[Hywel Williams in the Chair] — Rohingya Communities

Part of the debate – in Westminster Hall at 10:32 am on 11th September 2012.

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Photo of Kerry McCarthy Kerry McCarthy Shadow Minister (Foreign and Commonwealth Affairs) 10:32 am, 11th September 2012

It is a pleasure, as ever, to see you in the Chair, Mr Williams.

I congratulate my hon. Friend Jonathan Ashworthon securing the debate. I, too, have been contacted by constituents who are concerned, particularly by what they saw on the Channel 4 programme about the plight of the Rohingya community. Everyone who has spoken today has done an excellent job in conveying to the Chamber some of the problems faced by the community and some of the human rights abuses being committed against it. I welcome the Minister to his new role. I suspect that we will be spending quite a lot of time in Westminster Hall together in such debates in the coming months.

I was fortunate to visit Burma in July, with the Westminster Foundation for Democracy, to see the progress that has undoubtedly been made by the regime, and to discuss the need for continuing reforms if Burma is to be a true democracy where political freedoms and human rights are respected, where the rule of law is firmly established, and where communities are not torn apart by conflict. It is important to note how far Burma has come in a very short space of time. There was a feeling of optimism from everyone I spoke to, particularly when I met Aung San Suu Kyi and other newly elected MPs who had won by-elections earlier this year. There is a sense that the genie is out of the bottle and that there will be no return to the former repression, but obviously there is a very long way to go and further progress to be made.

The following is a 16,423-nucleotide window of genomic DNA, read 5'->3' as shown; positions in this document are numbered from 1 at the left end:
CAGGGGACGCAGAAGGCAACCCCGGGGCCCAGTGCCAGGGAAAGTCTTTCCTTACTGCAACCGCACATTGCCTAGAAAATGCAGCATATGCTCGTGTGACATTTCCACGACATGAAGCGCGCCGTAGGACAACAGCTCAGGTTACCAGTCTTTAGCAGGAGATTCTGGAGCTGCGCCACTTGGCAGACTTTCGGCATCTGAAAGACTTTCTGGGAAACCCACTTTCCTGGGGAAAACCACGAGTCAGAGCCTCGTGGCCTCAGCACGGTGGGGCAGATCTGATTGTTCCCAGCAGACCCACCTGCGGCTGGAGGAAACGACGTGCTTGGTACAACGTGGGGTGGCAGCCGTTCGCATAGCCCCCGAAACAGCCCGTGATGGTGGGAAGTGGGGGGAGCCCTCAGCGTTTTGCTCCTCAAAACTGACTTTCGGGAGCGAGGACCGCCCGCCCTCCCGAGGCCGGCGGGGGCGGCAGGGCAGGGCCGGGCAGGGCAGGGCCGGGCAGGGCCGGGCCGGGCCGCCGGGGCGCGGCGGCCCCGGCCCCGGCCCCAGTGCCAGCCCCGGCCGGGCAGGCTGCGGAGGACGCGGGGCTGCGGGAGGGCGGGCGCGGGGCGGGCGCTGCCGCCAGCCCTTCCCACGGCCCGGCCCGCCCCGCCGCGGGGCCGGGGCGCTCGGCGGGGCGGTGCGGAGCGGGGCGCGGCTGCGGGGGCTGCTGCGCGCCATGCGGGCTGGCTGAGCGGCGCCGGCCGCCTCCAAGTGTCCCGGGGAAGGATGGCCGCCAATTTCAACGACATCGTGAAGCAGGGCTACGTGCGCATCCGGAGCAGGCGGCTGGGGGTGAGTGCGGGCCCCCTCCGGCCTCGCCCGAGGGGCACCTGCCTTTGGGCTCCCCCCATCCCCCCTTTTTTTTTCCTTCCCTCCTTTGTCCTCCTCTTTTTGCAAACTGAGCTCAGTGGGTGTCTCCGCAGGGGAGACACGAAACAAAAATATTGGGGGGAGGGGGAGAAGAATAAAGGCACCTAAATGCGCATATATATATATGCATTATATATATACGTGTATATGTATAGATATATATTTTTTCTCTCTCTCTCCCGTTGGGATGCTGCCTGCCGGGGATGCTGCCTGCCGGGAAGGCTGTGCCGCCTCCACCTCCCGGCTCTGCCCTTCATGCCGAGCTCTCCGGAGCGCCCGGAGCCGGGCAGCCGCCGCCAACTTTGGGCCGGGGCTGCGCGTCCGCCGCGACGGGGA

The problems faced by ethnic minority communities were a key issue we discussed. I think I am right in saying that approximately 43% of the population in Burma comes from a minority community. Conflicts in some states, such as Kachin, Karen and, of course, Rakhine, are a graphic reminder that there is still a long way to go in Burma.

I wish to give as much time as possible for the Minister’s winding-up speech so that other hon. Members have the chance to intervene, so I will not go through the problems faced by the Rohingya community again. As hon. Members have said, villages have been destroyed by fire, and we have heard about rapes and the brutal murders of children. The World Food Programme estimates that 90,000 people have been displaced by the violence. I think my hon. Friend the Member for Leicester South said that up to 100,000 had been displaced. There is clearly a humanitarian crisis and I hope the Minister will tell us what steps the Foreign and Commonwealth Office and the Department for International Development are taking to ensure that victims are receiving the humanitarian assistance they clearly need, what access there is to the camps, and how much aid the British Government are prepared to contribute.

Much of the blame for the violence against the Rohingya community has been attributed to other ethnic groups within Rakhine, but disturbing evidence suggests that the Burmese border security force, army and police are also involved and culpable. Human Rights Watch has condemned the authorities for standing by and watching, indifferent to what is going on. Amnesty International reports that

“Hundreds of mostly men and boys have been detained, with nearly all held incommunicado, and some subject to ill-treatment.”

It describes the arrests as “arbitrary and discriminatory”. Worryingly, it seems that political prisoner numbers are once again on the rise.